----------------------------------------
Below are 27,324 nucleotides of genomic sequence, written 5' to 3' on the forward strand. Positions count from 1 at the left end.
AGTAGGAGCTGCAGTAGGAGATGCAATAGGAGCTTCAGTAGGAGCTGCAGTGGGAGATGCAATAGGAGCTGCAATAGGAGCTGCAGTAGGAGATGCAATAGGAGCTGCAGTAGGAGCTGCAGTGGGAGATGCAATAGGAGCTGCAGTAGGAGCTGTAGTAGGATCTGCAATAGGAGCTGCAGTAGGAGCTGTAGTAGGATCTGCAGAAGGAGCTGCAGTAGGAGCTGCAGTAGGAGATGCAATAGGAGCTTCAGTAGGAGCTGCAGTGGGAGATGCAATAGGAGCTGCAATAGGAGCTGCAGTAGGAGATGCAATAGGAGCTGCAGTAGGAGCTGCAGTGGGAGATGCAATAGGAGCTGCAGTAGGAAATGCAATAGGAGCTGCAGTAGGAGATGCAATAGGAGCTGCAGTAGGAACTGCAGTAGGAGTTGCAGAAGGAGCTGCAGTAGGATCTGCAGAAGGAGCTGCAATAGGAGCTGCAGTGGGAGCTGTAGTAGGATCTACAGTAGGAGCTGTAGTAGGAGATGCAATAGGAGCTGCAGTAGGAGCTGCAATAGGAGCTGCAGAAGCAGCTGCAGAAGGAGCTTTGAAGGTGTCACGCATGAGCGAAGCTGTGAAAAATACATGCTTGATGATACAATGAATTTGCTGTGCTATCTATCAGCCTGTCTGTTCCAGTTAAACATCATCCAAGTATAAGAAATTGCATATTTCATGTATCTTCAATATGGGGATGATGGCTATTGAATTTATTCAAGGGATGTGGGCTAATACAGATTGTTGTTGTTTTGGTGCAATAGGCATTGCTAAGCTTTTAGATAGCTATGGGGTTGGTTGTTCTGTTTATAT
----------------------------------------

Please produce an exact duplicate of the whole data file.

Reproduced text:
Below are 27,324 nucleotides of genomic sequence, written 5' to 3' on the forward strand. Positions count from 1 at the left end.
AGTAGGAGCTGCAGTAGGAGATGCAATAGGAGCTTCAGTAGGAGCTGCAGTGGGAGATGCAATAGGAGCTGCAATAGGAGCTGCAGTAGGAGATGCAATAGGAGCTGCAGTAGGAGCTGCAGTGGGAGATGCAATAGGAGCTGCAGTAGGAGCTGTAGTAGGATCTGCAATAGGAGCTGCAGTAGGAGCTGTAGTAGGATCTGCAGAAGGAGCTGCAGTAGGAGCTGCAGTAGGAGATGCAATAGGAGCTTCAGTAGGAGCTGCAGTGGGAGATGCAATAGGAGCTGCAATAGGAGCTGCAGTAGGAGATGCAATAGGAGCTGCAGTAGGAGCTGCAGTGGGAGATGCAATAGGAGCTGCAGTAGGAAATGCAATAGGAGCTGCAGTAGGAGATGCAATAGGAGCTGCAGTAGGAACTGCAGTAGGAGTTGCAGAAGGAGCTGCAGTAGGATCTGCAGAAGGAGCTGCAATAGGAGCTGCAGTGGGAGCTGTAGTAGGATCTACAGTAGGAGCTGTAGTAGGAGATGCAATAGGAGCTGCAGTAGGAGCTGCAATAGGAGCTGCAGAAGCAGCTGCAGAAGGAGCTTTGAAGGTGTCACGCATGAGCGAAGCTGTGAAAAATACATGCTTGATGATACAATGAATTTGCTGTGCTATCTATCAGCCTGTCTGTTCCAGTTAAACATCATCCAAGTATAAGAAATTGCATATTTCATGTATCTTCAATATGGGGATGATGGCTATTGAATTTATTCAAGGGATGTGGGCTAATACAGATTGTTGTTGTTTTGGTGCAATAGGCATTGCTAAGCTTTTAGATAGCTATGGGGTTGGTTGTTCTGTTTATAT